Talk:Names of Japan

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Error in article[edit]

It says in the article:

>In Japanese, countries whose "long form" does not contain a designation such as republic or kingdom are generally given a name appended by the character 国 ("country" or "nation"): for example, ドミニカ国 (Dominica), バハマ国 (Bahamas), and クウェート国 (Kuwait).

But Dominica and the Bahamas are both commonwealths, as is apparent from their long names. So either the rule is wrong, or the examples are wrong (either because they're exceptions to the rule or because the stated Japanese names are wrong). — Preceding unsigned comment added by 82.139.87.39 (talk) 10:38, 1 October 2011 (UTC)

Example of how Japan calling other country can be seen at http://www.mofa.go.jp/mofaj/area/bahama/ (A Japanese Ministry of Foreign Affair site introducing Bahama with country's name written on top of the page), that it also neglect their designation as a commonwealth. C933103 (talk) 10:45, 26 January 2014 (UTC)

Modern Shanghainese pronunciation of 日本[edit]

It is said to be Zeppen in the article, but a wu-dialect dictionary:([1]) said 日 can be pronounced as zeh4 or nyih4 which I think the former one would be a result of different romanization scheme for the pronunciation used in the article, but wouldn't the latter one be more appropriate here? Although I am not that familiar with Shanghainese.C933103 (talk) 10:45, 26 January 2014 (UTC)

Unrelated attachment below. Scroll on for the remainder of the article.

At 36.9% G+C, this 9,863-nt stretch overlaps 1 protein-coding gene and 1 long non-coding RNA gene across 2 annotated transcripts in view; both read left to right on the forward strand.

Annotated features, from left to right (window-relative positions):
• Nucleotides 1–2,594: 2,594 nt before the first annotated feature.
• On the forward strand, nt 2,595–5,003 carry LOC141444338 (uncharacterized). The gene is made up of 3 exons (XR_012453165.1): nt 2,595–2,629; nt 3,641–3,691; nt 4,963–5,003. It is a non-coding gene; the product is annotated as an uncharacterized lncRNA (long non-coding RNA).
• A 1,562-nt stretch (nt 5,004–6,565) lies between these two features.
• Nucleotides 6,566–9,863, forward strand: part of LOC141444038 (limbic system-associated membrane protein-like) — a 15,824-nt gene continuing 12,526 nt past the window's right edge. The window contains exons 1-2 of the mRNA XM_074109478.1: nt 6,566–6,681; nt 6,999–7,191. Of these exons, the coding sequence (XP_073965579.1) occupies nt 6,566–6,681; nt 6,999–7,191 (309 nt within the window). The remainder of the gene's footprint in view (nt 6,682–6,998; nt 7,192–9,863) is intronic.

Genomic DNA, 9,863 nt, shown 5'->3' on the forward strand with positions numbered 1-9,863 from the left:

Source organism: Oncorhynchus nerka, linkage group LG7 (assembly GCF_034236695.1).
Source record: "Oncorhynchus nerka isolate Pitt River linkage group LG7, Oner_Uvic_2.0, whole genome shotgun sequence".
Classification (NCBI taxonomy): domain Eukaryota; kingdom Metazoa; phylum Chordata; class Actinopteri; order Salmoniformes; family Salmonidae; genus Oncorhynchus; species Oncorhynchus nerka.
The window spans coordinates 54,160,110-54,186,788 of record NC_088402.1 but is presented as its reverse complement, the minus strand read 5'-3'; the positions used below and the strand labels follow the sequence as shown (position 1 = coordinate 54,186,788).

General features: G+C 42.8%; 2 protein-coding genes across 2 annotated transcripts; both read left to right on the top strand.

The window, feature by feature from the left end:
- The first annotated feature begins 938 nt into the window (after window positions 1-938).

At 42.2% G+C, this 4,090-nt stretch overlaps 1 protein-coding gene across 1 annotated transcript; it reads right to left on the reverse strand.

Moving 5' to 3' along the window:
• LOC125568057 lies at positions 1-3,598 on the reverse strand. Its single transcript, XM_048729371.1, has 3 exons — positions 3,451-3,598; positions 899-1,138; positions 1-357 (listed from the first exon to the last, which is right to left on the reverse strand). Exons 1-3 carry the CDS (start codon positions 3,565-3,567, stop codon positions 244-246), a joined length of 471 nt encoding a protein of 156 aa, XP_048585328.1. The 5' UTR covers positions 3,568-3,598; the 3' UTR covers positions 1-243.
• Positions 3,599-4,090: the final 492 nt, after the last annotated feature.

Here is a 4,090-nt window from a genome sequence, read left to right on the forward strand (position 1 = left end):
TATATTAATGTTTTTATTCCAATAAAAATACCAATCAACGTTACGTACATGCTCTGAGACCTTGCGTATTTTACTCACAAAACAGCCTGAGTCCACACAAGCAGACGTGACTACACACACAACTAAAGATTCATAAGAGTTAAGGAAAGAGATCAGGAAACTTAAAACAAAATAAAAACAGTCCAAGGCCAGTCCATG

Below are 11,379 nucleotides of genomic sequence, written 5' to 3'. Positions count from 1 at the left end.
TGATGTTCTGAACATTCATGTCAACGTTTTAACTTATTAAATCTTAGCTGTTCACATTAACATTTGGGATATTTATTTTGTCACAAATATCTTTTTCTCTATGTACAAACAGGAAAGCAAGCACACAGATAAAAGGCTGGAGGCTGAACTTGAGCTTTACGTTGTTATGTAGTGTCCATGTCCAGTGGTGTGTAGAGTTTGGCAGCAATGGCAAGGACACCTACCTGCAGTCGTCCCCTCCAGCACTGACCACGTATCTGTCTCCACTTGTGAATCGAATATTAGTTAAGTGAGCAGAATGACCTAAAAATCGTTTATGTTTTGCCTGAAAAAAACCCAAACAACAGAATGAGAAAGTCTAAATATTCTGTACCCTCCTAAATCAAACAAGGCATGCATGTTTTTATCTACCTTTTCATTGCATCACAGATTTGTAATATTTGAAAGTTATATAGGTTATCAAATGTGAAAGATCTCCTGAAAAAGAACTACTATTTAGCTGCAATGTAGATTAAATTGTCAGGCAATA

Superfluous sentence[edit]

" Hong Kong, as English is also spoken there, uses the word "Japan" when speaking English, but in Chinese, the Cantonese name is used. " IMHO, this is totally obvious. — Preceding unsigned comment added by 145.236.126.38 (talk) 13:44, 12 December 2014 (UTC)

Nihon vs Nippon[edit]

Regarding the phrase,

The Japanese name Nippon is used for most official purposes, including on Japanese money, postage stamps, and for many international sporting events. Nihon is a more casual term and the most frequently used in contemporary speech.

I have no idea where this rumor got started or why it is widely accepted or why is on wikipedia. Both にほん and にっぽん are equally formal. The differences are purely dialectal, with にっぽん being West Japanese and にほん being East Japanese. There are also many formal scenarios where にほん is used, and many informal scenarios where にっぽん is used. There's also formal statements by the government saying either is perfectly official. 36.2.201.148 (talk) 11:18, 9 May 2015 (UTC)